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Spotlight on Faculty: Mary Hatcher-Skeers, Professor of Chemistry

CLAREMONT, California - February 5, 2016

Mary Hatcher-Skeers was appointed as the Sidney J. Weinberg, Jr. Chair in Natural Sciences in 2012 in recognition of her outstanding teaching and contributions to scholarship in the natural sciences. The Office of Marketing and Communications recently interviewed Hatcher-Skeers as part of our series on faculty members who hold endowed chairs.

Scripps College: Your research into DNA blends physics, chemistry, and biology. Can you talk about how these fields intersect and how it has affected your teaching?

Mary Hatcher-Skeers: I use physical chemistry methods—spectroscopy in particular—to examine DNA structure and dynamics, which is a biological problem. My research is a blending of the things I loved as a student: cell/molecular biology and quantum mechanics. My broad training (I was an undergraduate biology major) has helped me easily include biological examples into my chemistry courses. It has also made my research group attractive to students from a variety of majors, helping us all to learn from each other.

SC: You actively mentor first-generation students as well as high school students interested in STEM majors who participate in Scripps College Academy. Why has mentoring been important to you?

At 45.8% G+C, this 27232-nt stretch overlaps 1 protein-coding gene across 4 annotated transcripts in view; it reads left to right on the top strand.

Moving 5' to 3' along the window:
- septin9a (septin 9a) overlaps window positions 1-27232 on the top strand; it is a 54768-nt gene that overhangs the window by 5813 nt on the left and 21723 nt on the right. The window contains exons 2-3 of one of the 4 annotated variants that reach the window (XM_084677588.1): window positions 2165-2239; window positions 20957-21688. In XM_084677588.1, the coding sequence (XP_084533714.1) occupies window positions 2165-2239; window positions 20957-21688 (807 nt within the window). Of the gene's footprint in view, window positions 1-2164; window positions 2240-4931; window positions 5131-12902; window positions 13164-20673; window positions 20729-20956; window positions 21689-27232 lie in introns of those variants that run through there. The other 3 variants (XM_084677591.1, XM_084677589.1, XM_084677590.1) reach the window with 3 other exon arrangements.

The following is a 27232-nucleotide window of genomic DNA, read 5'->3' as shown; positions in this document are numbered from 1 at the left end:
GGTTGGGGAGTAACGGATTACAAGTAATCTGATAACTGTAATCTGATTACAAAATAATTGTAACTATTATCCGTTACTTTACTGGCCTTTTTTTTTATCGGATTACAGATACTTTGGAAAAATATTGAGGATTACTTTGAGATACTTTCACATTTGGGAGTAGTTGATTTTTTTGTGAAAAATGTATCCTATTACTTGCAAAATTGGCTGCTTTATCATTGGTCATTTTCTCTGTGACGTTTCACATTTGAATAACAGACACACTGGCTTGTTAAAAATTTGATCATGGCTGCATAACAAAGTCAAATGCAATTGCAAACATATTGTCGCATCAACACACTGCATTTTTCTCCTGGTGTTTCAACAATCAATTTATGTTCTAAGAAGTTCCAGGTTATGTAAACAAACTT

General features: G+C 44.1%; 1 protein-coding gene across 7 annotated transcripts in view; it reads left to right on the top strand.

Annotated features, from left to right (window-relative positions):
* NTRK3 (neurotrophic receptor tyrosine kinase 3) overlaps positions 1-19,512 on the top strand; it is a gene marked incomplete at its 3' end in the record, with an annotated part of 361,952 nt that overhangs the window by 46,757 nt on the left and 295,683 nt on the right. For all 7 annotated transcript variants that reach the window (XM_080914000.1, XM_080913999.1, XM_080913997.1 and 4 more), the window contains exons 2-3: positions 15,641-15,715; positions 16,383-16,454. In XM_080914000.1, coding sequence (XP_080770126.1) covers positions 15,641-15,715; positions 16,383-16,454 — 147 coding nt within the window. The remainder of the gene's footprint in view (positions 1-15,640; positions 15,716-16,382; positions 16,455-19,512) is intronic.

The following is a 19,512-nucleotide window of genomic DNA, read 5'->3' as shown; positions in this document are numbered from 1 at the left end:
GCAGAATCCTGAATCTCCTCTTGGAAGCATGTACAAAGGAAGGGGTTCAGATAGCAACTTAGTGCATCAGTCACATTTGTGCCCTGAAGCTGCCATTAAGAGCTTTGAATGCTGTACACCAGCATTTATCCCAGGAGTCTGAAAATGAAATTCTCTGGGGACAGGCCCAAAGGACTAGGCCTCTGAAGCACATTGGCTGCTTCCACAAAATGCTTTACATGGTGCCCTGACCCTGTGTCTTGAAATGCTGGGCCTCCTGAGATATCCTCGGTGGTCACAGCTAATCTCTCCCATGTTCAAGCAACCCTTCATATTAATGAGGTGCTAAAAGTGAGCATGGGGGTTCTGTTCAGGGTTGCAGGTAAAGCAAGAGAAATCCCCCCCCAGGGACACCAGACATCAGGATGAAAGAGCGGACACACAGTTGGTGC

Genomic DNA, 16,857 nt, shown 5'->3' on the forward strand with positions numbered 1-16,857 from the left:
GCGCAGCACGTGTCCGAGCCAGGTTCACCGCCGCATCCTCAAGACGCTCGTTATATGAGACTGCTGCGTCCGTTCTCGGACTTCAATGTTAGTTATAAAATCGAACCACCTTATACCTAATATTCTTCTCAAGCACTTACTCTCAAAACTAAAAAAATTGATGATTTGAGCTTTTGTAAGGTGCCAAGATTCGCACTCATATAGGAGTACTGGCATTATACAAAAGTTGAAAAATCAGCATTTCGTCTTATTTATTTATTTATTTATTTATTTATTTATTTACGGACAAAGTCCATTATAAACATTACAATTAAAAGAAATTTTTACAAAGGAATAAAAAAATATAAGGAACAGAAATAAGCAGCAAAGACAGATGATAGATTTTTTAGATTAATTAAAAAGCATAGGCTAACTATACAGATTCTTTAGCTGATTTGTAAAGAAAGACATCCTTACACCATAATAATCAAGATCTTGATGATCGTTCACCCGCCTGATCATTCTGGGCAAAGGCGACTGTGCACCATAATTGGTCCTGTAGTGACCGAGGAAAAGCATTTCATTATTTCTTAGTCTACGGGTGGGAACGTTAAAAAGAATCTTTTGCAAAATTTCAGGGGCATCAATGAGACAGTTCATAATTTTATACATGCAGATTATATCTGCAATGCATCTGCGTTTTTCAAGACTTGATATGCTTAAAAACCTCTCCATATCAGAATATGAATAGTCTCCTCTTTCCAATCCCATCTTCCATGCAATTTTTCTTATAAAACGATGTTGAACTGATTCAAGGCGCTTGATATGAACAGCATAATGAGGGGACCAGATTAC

MHS: As the daughter of teachers and school administrators, I have long understood not only the importance of education, but also the inequalities in the system. The Scripps College Academy and First Gen @Scripps programs help me to contribute in some small way to breaking down the barriers imposed on students because of these inequalities.

SC: What personal challenges have you experienced as a woman in science? What advice do you have for young women entering STEM fields?

MHS: One of my greatest challenges was believing in my abilities. I got good grades and did well in my math and science classes, but it never occurred to me to study science. Science just wasn’t a field for girls. Even after a wonderful mentor encouraged me to major in science, I did not have the confidence many of my peers had. It took a long time for me to embrace the title “scientist.” My advice to young women is to find friends and mentors who support and believe in you. Learn to trust your abilities, and know that you are capable of studying anything that interests you.

SC: Is there a fact about yourself that is surprising, or that people don’t know about, that you’d like to share?

MHS: I enjoy baking, and I have used my “mad chemistry skills” to develop my recipe for the perfect chocolate chip cookie!

 

For more of our Spotlight on Faculty series, click here.

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